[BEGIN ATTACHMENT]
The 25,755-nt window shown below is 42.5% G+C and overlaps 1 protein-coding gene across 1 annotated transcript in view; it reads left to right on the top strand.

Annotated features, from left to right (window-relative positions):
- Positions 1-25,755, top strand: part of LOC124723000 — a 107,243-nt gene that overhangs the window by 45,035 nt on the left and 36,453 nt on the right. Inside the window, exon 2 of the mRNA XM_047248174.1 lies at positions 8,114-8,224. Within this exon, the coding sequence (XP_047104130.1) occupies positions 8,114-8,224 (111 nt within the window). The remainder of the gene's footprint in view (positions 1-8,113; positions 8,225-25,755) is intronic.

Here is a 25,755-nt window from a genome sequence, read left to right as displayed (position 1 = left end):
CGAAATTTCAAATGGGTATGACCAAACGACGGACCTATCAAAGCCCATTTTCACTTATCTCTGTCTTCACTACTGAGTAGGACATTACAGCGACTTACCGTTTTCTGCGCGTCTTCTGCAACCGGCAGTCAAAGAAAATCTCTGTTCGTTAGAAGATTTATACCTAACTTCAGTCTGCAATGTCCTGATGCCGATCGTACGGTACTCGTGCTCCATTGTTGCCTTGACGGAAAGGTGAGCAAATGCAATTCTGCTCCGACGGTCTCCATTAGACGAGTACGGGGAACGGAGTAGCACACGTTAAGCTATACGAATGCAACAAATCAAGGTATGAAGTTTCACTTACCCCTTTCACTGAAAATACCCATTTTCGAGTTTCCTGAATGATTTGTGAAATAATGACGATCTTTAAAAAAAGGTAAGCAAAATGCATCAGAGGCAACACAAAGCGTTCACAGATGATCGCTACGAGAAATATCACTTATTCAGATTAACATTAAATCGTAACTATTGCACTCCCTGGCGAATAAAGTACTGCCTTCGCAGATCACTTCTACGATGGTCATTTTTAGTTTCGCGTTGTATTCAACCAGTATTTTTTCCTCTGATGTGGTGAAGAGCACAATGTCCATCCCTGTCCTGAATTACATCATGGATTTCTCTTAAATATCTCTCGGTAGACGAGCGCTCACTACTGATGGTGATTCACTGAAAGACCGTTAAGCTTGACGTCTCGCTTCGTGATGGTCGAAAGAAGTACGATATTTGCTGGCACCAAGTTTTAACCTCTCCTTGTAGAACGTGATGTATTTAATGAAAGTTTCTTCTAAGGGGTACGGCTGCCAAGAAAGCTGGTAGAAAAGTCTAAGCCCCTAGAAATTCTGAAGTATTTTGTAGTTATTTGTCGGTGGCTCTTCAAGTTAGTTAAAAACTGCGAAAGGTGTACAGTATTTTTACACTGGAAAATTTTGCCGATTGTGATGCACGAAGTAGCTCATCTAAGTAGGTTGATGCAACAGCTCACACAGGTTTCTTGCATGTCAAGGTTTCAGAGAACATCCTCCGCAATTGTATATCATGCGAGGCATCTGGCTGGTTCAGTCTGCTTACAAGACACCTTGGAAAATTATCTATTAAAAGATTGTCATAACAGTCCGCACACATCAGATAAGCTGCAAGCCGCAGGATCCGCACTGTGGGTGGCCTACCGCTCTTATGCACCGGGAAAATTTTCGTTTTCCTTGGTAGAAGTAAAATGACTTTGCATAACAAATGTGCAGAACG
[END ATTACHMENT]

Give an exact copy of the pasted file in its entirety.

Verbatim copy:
The 25,755-nt window shown below is 42.5% G+C and overlaps 1 protein-coding gene across 1 annotated transcript in view; it reads left to right on the top strand.

Annotated features, from left to right (window-relative positions):
- Positions 1-25,755, top strand: part of LOC124723000 — a 107,243-nt gene that overhangs the window by 45,035 nt on the left and 36,453 nt on the right. Inside the window, exon 2 of the mRNA XM_047248174.1 lies at positions 8,114-8,224. Within this exon, the coding sequence (XP_047104130.1) occupies positions 8,114-8,224 (111 nt within the window). The remainder of the gene's footprint in view (positions 1-8,113; positions 8,225-25,755) is intronic.

Here is a 25,755-nt window from a genome sequence, read left to right as displayed (position 1 = left end):
CGAAATTTCAAATGGGTATGACCAAACGACGGACCTATCAAAGCCCATTTTCACTTATCTCTGTCTTCACTACTGAGTAGGACATTACAGCGACTTACCGTTTTCTGCGCGTCTTCTGCAACCGGCAGTCAAAGAAAATCTCTGTTCGTTAGAAGATTTATACCTAACTTCAGTCTGCAATGTCCTGATGCCGATCGTACGGTACTCGTGCTCCATTGTTGCCTTGACGGAAAGGTGAGCAAATGCAATTCTGCTCCGACGGTCTCCATTAGACGAGTACGGGGAACGGAGTAGCACACGTTAAGCTATACGAATGCAACAAATCAAGGTATGAAGTTTCACTTACCCCTTTCACTGAAAATACCCATTTTCGAGTTTCCTGAATGATTTGTGAAATAATGACGATCTTTAAAAAAAGGTAAGCAAAATGCATCAGAGGCAACACAAAGCGTTCACAGATGATCGCTACGAGAAATATCACTTATTCAGATTAACATTAAATCGTAACTATTGCACTCCCTGGCGAATAAAGTACTGCCTTCGCAGATCACTTCTACGATGGTCATTTTTAGTTTCGCGTTGTATTCAACCAGTATTTTTTCCTCTGATGTGGTGAAGAGCACAATGTCCATCCCTGTCCTGAATTACATCATGGATTTCTCTTAAATATCTCTCGGTAGACGAGCGCTCACTACTGATGGTGATTCACTGAAAGACCGTTAAGCTTGACGTCTCGCTTCGTGATGGTCGAAAGAAGTACGATATTTGCTGGCACCAAGTTTTAACCTCTCCTTGTAGAACGTGATGTATTTAATGAAAGTTTCTTCTAAGGGGTACGGCTGCCAAGAAAGCTGGTAGAAAAGTCTAAGCCCCTAGAAATTCTGAAGTATTTTGTAGTTATTTGTCGGTGGCTCTTCAAGTTAGTTAAAAACTGCGAAAGGTGTACAGTATTTTTACACTGGAAAATTTTGCCGATTGTGATGCACGAAGTAGCTCATCTAAGTAGGTTGATGCAACAGCTCACACAGGTTTCTTGCATGTCAAGGTTTCAGAGAACATCCTCCGCAATTGTATATCATGCGAGGCATCTGGCTGGTTCAGTCTGCTTACAAGACACCTTGGAAAATTATCTATTAAAAGATTGTCATAACAGTCCGCACACATCAGATAAGCTGCAAGCCGCAGGATCCGCACTGTGGGTGGCCTACCGCTCTTATGCACCGGGAAAATTTTCGTTTTCCTTGGTAGAAGTAAAATGACTTTGCATAACAAATGTGCAGAACG